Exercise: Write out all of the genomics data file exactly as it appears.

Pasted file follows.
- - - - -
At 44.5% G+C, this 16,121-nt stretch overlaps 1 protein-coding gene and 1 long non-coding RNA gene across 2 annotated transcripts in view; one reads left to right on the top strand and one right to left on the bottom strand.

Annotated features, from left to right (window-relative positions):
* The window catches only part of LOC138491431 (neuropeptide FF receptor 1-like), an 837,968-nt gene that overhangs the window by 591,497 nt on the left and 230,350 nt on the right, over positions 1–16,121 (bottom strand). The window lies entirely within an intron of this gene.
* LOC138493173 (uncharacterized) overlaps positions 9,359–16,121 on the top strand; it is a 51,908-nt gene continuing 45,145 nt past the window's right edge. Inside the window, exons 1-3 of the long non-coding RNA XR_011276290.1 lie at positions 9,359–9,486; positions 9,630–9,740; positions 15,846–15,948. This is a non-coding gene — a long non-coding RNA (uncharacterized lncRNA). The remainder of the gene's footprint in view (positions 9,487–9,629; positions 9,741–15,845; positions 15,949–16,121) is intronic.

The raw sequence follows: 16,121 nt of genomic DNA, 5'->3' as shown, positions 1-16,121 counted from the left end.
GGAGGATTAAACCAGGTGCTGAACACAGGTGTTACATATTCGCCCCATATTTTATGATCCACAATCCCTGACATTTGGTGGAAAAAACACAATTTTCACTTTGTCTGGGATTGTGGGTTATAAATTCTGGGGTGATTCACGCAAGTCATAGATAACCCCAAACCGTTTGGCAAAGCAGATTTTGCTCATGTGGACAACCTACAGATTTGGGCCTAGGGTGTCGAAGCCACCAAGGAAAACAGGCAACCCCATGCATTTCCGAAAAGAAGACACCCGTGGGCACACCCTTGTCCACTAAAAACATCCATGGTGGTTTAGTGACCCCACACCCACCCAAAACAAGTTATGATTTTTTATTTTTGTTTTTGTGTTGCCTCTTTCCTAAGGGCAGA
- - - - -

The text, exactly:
At 44.5% G+C, this 16,121-nt stretch overlaps 1 protein-coding gene and 1 long non-coding RNA gene across 2 annotated transcripts in view; one reads left to right on the top strand and one right to left on the bottom strand.

Annotated features, from left to right (window-relative positions):
* The window catches only part of LOC138491431 (neuropeptide FF receptor 1-like), an 837,968-nt gene that overhangs the window by 591,497 nt on the left and 230,350 nt on the right, over positions 1–16,121 (bottom strand). The window lies entirely within an intron of this gene.
* LOC138493173 (uncharacterized) overlaps positions 9,359–16,121 on the top strand; it is a 51,908-nt gene continuing 45,145 nt past the window's right edge. Inside the window, exons 1-3 of the long non-coding RNA XR_011276290.1 lie at positions 9,359–9,486; positions 9,630–9,740; positions 15,846–15,948. This is a non-coding gene — a long non-coding RNA (uncharacterized lncRNA). The remainder of the gene's footprint in view (positions 9,487–9,629; positions 9,741–15,845; positions 15,949–16,121) is intronic.

The raw sequence follows: 16,121 nt of genomic DNA, 5'->3' as shown, positions 1-16,121 counted from the left end.
GGAGGATTAAACCAGGTGCTGAACACAGGTGTTACATATTCGCCCCATATTTTATGATCCACAATCCCTGACATTTGGTGGAAAAAACACAATTTTCACTTTGTCTGGGATTGTGGGTTATAAATTCTGGGGTGATTCACGCAAGTCATAGATAACCCCAAACCGTTTGGCAAAGCAGATTTTGCTCATGTGGACAACCTACAGATTTGGGCCTAGGGTGTCGAAGCCACCAAGGAAAACAGGCAACCCCATGCATTTCCGAAAAGAAGACACCCGTGGGCACACCCTTGTCCACTAAAAACATCCATGGTGGTTTAGTGACCCCACACCCACCCAAAACAAGTTATGATTTTTTATTTTTGTTTTTGTGTTGCCTCTTTCCTAAGGGCAGA